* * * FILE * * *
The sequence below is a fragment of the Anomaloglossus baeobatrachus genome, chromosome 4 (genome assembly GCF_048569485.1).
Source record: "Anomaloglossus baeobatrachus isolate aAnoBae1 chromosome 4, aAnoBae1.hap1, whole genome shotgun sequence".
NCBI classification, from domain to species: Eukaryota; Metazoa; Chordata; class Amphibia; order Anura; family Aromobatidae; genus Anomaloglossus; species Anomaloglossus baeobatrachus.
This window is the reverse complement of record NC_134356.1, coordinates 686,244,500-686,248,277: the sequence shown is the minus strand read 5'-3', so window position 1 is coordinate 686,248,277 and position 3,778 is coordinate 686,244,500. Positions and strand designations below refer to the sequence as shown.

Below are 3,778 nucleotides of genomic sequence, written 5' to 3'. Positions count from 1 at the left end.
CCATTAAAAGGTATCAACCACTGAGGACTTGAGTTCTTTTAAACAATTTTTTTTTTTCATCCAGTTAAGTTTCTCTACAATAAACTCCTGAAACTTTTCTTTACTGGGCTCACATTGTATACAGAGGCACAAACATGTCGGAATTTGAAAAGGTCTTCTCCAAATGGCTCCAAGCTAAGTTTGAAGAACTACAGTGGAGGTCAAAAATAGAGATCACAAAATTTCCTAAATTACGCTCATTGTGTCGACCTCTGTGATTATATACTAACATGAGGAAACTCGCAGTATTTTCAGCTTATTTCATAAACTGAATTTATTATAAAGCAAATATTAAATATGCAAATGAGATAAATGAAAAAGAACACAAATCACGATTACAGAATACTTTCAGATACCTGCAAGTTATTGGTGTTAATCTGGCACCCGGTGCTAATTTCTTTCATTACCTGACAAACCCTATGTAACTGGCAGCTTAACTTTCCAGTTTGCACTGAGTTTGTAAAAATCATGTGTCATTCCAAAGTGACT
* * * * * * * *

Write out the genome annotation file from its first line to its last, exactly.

The sequence below is a fragment of the Anomaloglossus baeobatrachus genome, chromosome 4 (genome assembly GCF_048569485.1).
Source record: "Anomaloglossus baeobatrachus isolate aAnoBae1 chromosome 4, aAnoBae1.hap1, whole genome shotgun sequence".
NCBI classification, from domain to species: Eukaryota; Metazoa; Chordata; class Amphibia; order Anura; family Aromobatidae; genus Anomaloglossus; species Anomaloglossus baeobatrachus.
This window is the reverse complement of record NC_134356.1, coordinates 686,244,500-686,248,277: the sequence shown is the minus strand read 5'-3', so window position 1 is coordinate 686,248,277 and position 3,778 is coordinate 686,244,500. Positions and strand designations below refer to the sequence as shown.

Below are 3,778 nucleotides of genomic sequence, written 5' to 3'. Positions count from 1 at the left end.
CCATTAAAAGGTATCAACCACTGAGGACTTGAGTTCTTTTAAACAATTTTTTTTTTTCATCCAGTTAAGTTTCTCTACAATAAACTCCTGAAACTTTTCTTTACTGGGCTCACATTGTATACAGAGGCACAAACATGTCGGAATTTGAAAAGGTCTTCTCCAAATGGCTCCAAGCTAAGTTTGAAGAACTACAGTGGAGGTCAAAAATAGAGATCACAAAATTTCCTAAATTACGCTCATTGTGTCGACCTCTGTGATTATATACTAACATGAGGAAACTCGCAGTATTTTCAGCTTATTTCATAAACTGAATTTATTATAAAGCAAATATTAAATATGCAAATGAGATAAATGAAAAAGAACACAAATCACGATTACAGAATACTTTCAGATACCTGCAAGTTATTGGTGTTAATCTGGCACCCGGTGCTAATTTCTTTCATTACCTGACAAACCCTATGTAACTGGCAGCTTAACTTTCCAGTTTGCACTGAGTTTGTAAAAATCATGTGTCATTCCAAAGTGACT